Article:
The concluding essay is less satisfying because the author is constrained to offer something in the way of a solution, or at least the prospect of a solution, and naturally he cannot come up with a great deal. Since nobody else can, either, it would be far too much to expect of a single writer. Just by helping us see, hear, and smell the texture of the trouble spots he travelled, Mr. Ignatieff has done more than enough for his readers. He rather half-heartedly embraces truth commissions of the kind set up in South Africa and Latin America as one way by which a nation might come to terms with its past, but ends up conceding that they often as not produce a fake reconciliation by which the previous regime of oppressors get away with most of their crimes. In any event, "the idea that reconciliation depends on shared truth presumes that shared truth about the past is possible." But for all peoples, "truth is related to identity.. To be a Serb is first and foremost not to be a Croat or a Muslim." Nevertheless, Mr. Ignatieff remains an optimist in the sense that he believes it is at least possible for peoples and nations to get along with each other, or at least avoid hostilities, and that there is no reason to suppose that human nature or history dooms us to endless conflict and struggle. In this way his view is a little brighter than that of, say, Conor Cruise O'Brien, who has a more Augustinian pessimism about the darker reaches of the human soul and even believes that in the liberal West we need to sample a bit of this darkness so as to inoculate ourselves against the forces of darkness and reaction in the world by being able to understand their appeal. Still, and perhaps inevitably, this is where Mr. Ignatieff verges on the platitudinous. "Reconciliation," he concludes, "means breaking the spiral of intergenerational vengeance. It means substituting the vicious downward spiral of violence with the virtuous upward spiral of mutually reinforcing respect." Well, sure, but how?

One of this book's best insights is that genocidal conflict is exacerbated by the collapse of the nation-state, because only within the nation-state can people "form civic identities strong enough to counteract their ethnic allegiances." Citizenship within a nation-state is necessarily universalistic, and assumes that what citizens share is more important than what divides them as members of ethnic tribes. In the Balkans, this problem was exacerbated by the fact that the Titoist nation-state was in fact an ersatz version, imposing a false universality from above. People did not actually evolve a civic identity, through participation in the democratic process, to replace their tribal loyalties-they were simply compelled to act as if their tribal loyalties had vanished. "By repressing the real history of the interethnic carnage between 1941 and 1945," the author observes, "the Titoist regime guaranteed that such carnage would return." Mr. Ignatieff, though, doesn't pay enough attention to the connection between this fake form of modernization without democracy and the departed Marxist-Leninist system, whose original model was, of course, the Soviet Union. Today's Russia, like the Balkans, is also riven with ethnic hostility and tension. In both cases, the legacy of communism and the dead hulk of its institutions and mentality have exacerbated these tensions.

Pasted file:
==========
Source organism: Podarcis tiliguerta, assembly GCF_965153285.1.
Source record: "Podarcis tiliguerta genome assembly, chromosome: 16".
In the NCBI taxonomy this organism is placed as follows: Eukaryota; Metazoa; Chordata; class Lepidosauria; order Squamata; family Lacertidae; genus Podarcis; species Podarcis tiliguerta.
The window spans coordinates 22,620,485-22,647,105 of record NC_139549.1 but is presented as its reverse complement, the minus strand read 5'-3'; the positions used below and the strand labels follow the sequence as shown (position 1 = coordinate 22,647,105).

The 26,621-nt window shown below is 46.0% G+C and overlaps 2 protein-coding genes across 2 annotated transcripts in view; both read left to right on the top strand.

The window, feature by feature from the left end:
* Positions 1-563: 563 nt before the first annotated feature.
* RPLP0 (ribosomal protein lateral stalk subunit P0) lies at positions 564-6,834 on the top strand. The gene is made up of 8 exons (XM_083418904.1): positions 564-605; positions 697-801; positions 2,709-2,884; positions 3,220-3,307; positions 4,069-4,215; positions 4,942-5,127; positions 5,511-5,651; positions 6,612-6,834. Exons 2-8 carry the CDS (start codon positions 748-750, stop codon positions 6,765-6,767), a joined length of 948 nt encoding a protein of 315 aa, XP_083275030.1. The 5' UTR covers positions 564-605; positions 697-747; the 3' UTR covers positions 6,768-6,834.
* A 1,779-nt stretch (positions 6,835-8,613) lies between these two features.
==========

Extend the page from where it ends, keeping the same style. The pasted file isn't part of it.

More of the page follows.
The civil truces among autochthonous or ethnically homogeneous peoples underlying every successful liberal democracy took centuries to achieve in the West. The Soviet Union and its satellites, by contrast, imposed the outward, ostensible universality of the modern nation-state by force and decree, without achieving the true inner content of liberal individualism: the universalistic civic and commercial virtues that gradually soften and supplement the kind of communal loyalties that characterize nationalism everywhere before modernity has taken firm root. As these peoples re-emerge from the shattered Marxist-Leninist system, not only are they not embracing the liberal-democratic version of modernity (often on the basis of an entirely plausible distaste for its materialism and vulgarity), but decades of communist oppression and indoctrination have discredited secular modernity altogether while corroding their own traditional religious and ethical prohibitions against gratuitous violence or intolerance toward neighbouring peoples.

The nation-state is not the simple absence of despotism. People don't naturally or spontaneously embrace liberal democracy once freed from a dictatorship. Getting people to be productive and individualistic without being rapacious or reverting to pre-modern hatreds took several centuries to achieve in Europe and North America, a painstaking civic and social pedagogy including philosophical, religious, economic, and scientific developments that created a whole new civilization. Soviet communism tried to skip all this and impose modernity overnight through force and terror. Now that the system constructed through that force and terror has collapsed, the societies emerging from its wreckage will, tragically, still have to pay the price and undergo the trials that the Western democracies, with varying degrees of success, have already come through. A system that, over decades, killed millions and systematically extirpated all vestiges of civic, religious, and economic culture, both modern and pre-modern, in order to skip the "bourgeois" stage of history naturally left behind only the chaos and demoralization it created. That's why it will be a long time before the reconciliation of which Mr. Ignatieff so eloquently writes comes to pass.

Waller R. Newell is a professor of political science at Carleton University, and co-author of Bankrupt Education: The Decline of Liberal Education in Canada.